Unfortunately for him, his best years were pissed away. He’s turning 33 in May next year. Some of his stats last year are a little concerning. He had a career low 40.1 GB% when at his best he was best 50% in that stat. He had a 4.46 xFIP and 4.55 SIERA. Those aren’t exactly stats you’ll regret if you sign, but if that’s what we’re working with, might as well go with the internal options who will get close to that, if not best that.
The projection systems support the idea that he doesn’t have a whole lot of upside. By Steamer, he has 1.7 WAR in 150 innings pitched and by ZiPS, he is projected for 1.9 WAR per 150 innings pitched. Neither projects him for 150 innings by the way, obviously, but on a rate basis, that’s what his numbers are. And hey, nothing wrong with signing an average pitcher, but signing a projected average pitcher who has injury potential just doesn’t sound as exciting as what your imagination of Richards is.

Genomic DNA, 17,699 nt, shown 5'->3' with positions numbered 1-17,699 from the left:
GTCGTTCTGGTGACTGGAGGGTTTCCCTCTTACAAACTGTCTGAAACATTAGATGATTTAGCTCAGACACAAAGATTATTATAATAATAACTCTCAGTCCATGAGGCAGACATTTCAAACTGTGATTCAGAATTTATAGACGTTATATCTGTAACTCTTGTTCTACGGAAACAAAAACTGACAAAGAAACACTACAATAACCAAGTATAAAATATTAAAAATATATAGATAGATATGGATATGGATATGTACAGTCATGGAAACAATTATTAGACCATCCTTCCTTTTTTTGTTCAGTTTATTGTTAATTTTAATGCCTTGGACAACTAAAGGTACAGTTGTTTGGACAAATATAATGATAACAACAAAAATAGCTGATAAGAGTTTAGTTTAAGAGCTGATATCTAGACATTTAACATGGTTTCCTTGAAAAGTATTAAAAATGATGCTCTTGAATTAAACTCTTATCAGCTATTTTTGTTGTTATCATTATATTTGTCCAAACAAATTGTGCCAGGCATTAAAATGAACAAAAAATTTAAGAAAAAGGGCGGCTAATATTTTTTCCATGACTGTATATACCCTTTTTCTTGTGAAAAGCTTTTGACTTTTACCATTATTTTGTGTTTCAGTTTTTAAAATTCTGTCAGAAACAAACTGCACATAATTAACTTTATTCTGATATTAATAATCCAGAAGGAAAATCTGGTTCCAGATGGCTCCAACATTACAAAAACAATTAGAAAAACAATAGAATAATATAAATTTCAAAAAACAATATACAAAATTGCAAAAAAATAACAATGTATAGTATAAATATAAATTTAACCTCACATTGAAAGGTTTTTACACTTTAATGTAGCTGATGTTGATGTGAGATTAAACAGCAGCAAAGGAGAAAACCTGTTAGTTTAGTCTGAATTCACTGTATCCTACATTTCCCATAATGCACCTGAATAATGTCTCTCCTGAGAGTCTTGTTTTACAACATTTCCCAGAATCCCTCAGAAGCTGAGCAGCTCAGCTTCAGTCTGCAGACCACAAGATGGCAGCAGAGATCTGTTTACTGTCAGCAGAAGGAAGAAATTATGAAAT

But, and this an important but, there’s not much downside here either I don’t think. I think his downside is that he gets hurt again, and that’s not much of a downside with as many options as the Cards have for the rotation, as imperfect as they are. And the upside is in what I said above: that he’s more removed from Tommy John. Maybe he doesn’t have the arm of a normal 33-year-old pitcher and can pull a Lance Lynn.
Is that likely? No. But he won’t cost much, at least I don’t think. He’s probably going to be a short-term gamble. The risk is essentially that he gets injured and if he pitches badly, he doesn’t have the rep to stay in the rotation. He got moved to the bullpen last year when he pitched decently, so he can certainly move to the bullpen if he fails.
So what the hell? I think Richards might be exactly what the Cardinals are looking for. What the Cardinals should be looking for anyway. He missed four years from essentially the same injury, but now that he’s hopefully recovered from that, I’m not sure he has any more injury proneness than your average 33-year-old pitcher. Which is not nothing, but certainly not what his career suggests either. So come on Cards. Sign Garrett Richards.